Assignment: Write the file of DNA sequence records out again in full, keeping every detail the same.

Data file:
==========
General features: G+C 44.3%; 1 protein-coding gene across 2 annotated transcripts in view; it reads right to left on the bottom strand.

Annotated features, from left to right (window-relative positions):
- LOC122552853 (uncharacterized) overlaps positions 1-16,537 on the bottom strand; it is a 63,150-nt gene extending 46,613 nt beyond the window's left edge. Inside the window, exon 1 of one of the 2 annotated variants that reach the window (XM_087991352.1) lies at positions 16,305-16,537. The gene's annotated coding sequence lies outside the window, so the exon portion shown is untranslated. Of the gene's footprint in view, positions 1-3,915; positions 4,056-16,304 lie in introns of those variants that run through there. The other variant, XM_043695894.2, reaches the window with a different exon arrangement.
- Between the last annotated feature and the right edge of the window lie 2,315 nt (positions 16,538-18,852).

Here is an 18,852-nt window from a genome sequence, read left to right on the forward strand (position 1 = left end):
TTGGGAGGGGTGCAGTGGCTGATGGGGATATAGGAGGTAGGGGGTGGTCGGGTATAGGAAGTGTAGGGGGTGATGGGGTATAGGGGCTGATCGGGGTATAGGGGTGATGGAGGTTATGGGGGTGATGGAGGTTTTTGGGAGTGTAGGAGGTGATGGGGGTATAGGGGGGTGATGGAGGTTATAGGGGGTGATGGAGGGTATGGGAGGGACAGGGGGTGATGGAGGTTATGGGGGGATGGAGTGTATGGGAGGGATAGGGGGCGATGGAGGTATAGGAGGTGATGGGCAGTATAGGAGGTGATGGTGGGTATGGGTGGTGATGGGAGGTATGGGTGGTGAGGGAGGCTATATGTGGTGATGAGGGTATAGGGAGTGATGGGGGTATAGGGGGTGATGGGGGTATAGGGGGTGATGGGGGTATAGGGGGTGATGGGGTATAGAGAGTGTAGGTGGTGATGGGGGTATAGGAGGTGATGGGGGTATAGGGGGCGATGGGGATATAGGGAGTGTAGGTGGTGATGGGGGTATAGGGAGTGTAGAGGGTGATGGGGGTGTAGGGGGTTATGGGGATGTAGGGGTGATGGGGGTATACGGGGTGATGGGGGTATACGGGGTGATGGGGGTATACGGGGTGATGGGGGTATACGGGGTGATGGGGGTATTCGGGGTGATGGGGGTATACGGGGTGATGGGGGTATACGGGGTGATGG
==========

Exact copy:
General features: G+C 44.3%; 1 protein-coding gene across 2 annotated transcripts in view; it reads right to left on the bottom strand.

Annotated features, from left to right (window-relative positions):
- LOC122552853 (uncharacterized) overlaps positions 1-16,537 on the bottom strand; it is a 63,150-nt gene extending 46,613 nt beyond the window's left edge. Inside the window, exon 1 of one of the 2 annotated variants that reach the window (XM_087991352.1) lies at positions 16,305-16,537. The gene's annotated coding sequence lies outside the window, so the exon portion shown is untranslated. Of the gene's footprint in view, positions 1-3,915; positions 4,056-16,304 lie in introns of those variants that run through there. The other variant, XM_043695894.2, reaches the window with a different exon arrangement.
- Between the last annotated feature and the right edge of the window lie 2,315 nt (positions 16,538-18,852).

Here is an 18,852-nt window from a genome sequence, read left to right on the forward strand (position 1 = left end):
TTGGGAGGGGTGCAGTGGCTGATGGGGATATAGGAGGTAGGGGGTGGTCGGGTATAGGAAGTGTAGGGGGTGATGGGGTATAGGGGCTGATCGGGGTATAGGGGTGATGGAGGTTATGGGGGTGATGGAGGTTTTTGGGAGTGTAGGAGGTGATGGGGGTATAGGGGGGTGATGGAGGTTATAGGGGGTGATGGAGGGTATGGGAGGGACAGGGGGTGATGGAGGTTATGGGGGGATGGAGTGTATGGGAGGGATAGGGGGCGATGGAGGTATAGGAGGTGATGGGCAGTATAGGAGGTGATGGTGGGTATGGGTGGTGATGGGAGGTATGGGTGGTGAGGGAGGCTATATGTGGTGATGAGGGTATAGGGAGTGATGGGGGTATAGGGGGTGATGGGGGTATAGGGGGTGATGGGGGTATAGGGGGTGATGGGGTATAGAGAGTGTAGGTGGTGATGGGGGTATAGGAGGTGATGGGGGTATAGGGGGCGATGGGGATATAGGGAGTGTAGGTGGTGATGGGGGTATAGGGAGTGTAGAGGGTGATGGGGGTGTAGGGGGTTATGGGGATGTAGGGGTGATGGGGGTATACGGGGTGATGGGGGTATACGGGGTGATGGGGGTATACGGGGTGATGGGGGTATACGGGGTGATGGGGGTATTCGGGGTGATGGGGGTATACGGGGTGATGGGGGTATACGGGGTGATGG